Mortality is not always the most relevant and appropriate outcome measure. For instance, in the study by Weng et al [46], they tried to identify individualized targeted blood glucose levels as a reference for physicians. In their study, 90-day mortality was used to evaluate the RL policy. However, a more relevant measure could be considered, such as short-term changes in the blood glucose level, physiological stability, and development of complications.

    Several studies that focused on propofol titration have considered BIS as the evaluation metric to monitor the sedation level and hence to determine the effect of propofol. Although BIS monitoring is fairly objective, assessing sedation is usually performed by health care providers with clinically validated behavioral assessment scales such as the Richmond Agitation-Sedation Scale score [72]. In addition, EEG-based technologies, such as BIS and M-entropy, have been validated more in the operating room than in the ICU [73]. Furthermore, BIS cannot be used as the sole monitoring parameter for sedation, as it is affected by several other factors, including the anesthetic drugs used, muscle movement, or artifacts from surgical equipments [74].

    To date, there has been no prospective evaluation of an RL algorithm. Moreover, the observational data itself may not truly reflect the underlying condition of patients. This is known as the partially observable MDP [75] problem, where we are only able to represent a patient's state by the observed physiological features, which are solved by mathematical approximation.

    Model Choice

    FQI and DQN seem to be the top RL approaches among the reviewed studies. FQI is not a deep learning–based RL model, which guarantees convergence for many commonly used regressors, including kernel-based methods and decision trees. On the other hand, DQN leverages the representational power of DNNs to learn optimal treatment recommendations, mapping the patient state-action pair to the value function. Neural networks hold an advantage over tree-based methods in iterative settings in that it is possible to simply update the network weights at each iteration, rather than rebuilding the trees entirely.

    Both FQI and DQN are off-policy RL models. Off-policy refers to learning about one way of behaving from the data generated by another way of selecting actions [76]. For instance, an off-policy RL model tries to train a policy X to select actions in each step, but it estimates the Q-values from state-action pairs where the action was chosen by following another policy Y. In contrast to off-policy learning, on-policy learning uses the same policy X to choose actions and to evaluate the returns in each step during training. Most of the included studies adopted off-policy RL models because the RL models aim to learn policy X from the data, which was generated by following real actions of physicians (policy Y). The data generated by policy Y is the actual physicians’ policy, where the RL models try to learn and improve from. This is the fundamental idea of applying off-policy RL models.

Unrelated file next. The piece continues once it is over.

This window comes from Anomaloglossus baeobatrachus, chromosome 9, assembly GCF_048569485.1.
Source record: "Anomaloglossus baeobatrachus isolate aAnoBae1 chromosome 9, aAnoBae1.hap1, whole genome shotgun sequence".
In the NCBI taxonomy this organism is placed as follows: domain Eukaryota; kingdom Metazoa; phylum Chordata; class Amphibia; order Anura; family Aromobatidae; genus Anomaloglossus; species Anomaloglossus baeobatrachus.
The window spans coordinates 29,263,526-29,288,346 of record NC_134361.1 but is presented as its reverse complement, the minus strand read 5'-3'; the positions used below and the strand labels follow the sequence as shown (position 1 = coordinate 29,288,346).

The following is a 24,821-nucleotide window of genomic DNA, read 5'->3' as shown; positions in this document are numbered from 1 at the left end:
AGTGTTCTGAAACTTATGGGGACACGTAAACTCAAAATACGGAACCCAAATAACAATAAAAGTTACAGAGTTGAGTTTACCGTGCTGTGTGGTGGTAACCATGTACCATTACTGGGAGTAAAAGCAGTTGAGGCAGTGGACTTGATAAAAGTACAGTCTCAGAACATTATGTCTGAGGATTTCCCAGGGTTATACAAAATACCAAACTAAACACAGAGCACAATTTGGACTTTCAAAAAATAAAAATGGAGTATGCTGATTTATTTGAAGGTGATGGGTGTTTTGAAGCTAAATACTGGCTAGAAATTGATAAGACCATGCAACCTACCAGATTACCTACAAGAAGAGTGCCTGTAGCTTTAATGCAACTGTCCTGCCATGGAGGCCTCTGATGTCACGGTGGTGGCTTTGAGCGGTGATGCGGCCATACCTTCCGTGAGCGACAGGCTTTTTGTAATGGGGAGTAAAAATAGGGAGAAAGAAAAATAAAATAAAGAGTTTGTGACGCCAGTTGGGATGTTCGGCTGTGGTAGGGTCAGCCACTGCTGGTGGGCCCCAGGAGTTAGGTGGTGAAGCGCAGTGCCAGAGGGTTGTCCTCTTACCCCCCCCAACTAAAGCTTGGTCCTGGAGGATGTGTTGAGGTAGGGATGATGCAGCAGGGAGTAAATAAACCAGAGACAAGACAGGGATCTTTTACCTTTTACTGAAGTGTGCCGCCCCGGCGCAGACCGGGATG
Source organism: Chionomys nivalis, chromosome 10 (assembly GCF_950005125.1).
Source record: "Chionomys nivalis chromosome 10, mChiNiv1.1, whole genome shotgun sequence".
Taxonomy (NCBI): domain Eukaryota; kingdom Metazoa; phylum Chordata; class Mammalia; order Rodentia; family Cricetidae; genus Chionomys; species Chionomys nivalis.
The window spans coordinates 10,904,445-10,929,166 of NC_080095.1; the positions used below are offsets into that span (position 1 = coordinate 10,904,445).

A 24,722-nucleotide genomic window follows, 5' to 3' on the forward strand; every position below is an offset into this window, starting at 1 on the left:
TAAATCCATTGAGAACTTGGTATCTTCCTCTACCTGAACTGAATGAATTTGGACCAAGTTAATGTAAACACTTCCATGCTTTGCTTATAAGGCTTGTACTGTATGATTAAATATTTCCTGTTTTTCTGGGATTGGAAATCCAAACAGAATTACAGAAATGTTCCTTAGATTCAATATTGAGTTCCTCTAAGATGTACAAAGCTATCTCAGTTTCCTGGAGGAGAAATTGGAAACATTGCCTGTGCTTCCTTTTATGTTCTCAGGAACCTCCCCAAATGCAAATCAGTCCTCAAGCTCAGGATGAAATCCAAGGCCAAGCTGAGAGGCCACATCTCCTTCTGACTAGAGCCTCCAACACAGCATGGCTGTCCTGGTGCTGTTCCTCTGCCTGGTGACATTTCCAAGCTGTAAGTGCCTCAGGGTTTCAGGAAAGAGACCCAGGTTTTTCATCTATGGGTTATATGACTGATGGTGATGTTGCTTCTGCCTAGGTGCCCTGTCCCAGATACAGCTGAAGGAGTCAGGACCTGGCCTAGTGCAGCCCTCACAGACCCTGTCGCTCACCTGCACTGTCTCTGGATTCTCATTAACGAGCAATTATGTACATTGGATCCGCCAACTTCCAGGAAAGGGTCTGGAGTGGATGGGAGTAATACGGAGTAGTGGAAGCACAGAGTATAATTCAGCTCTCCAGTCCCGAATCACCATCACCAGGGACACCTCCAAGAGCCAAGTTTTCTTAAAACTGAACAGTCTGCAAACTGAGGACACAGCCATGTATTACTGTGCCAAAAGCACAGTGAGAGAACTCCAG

In addition, both FQI and DQN are value-based RL models that aim to learn the value functions. In value-based RL, a policy can be derived by following the action with the highest value at each time step. Another type of RL is called policy-based RL, which aims to learn the policy directly without worrying about the value function. Policy-based methods are more useful in continuous space. When the data volume is insufficient to train a DQN model, the DQN is not guaranteed to achieve a stable RL policy. As there is an infinite number of actions or states to estimate the values for, value-based RL models are too computationally expensive in the continuous space. However, policy-based RL models demand more data samples for training. Otherwise, the learned policy is not guaranteed to converge to an optimal one. Both value-based and policy-based RL models can be grouped in a more general way as model-free RL. Here the word model-free means the environment is unknown to an agent. The RL agent makes use of the trajectories generated from the environment, rather than explicitly knowing the rule or the transition probability. In contrast to model-free RL, model-based RL requires the agent to know the transition probability for all the state-action combinations explicitly and hence impractical as the state space and action space grow. In the critical care context, patients’ conditions and prognosis are very complex to apply model-based RL because we are not exactly sure about the probability of all state transitions. In addition, most studies in critical care could only use limited retrospective data to train the model offline. Therefore, we found that most of the studies have applied a value-based RL model to utilize the available observational data.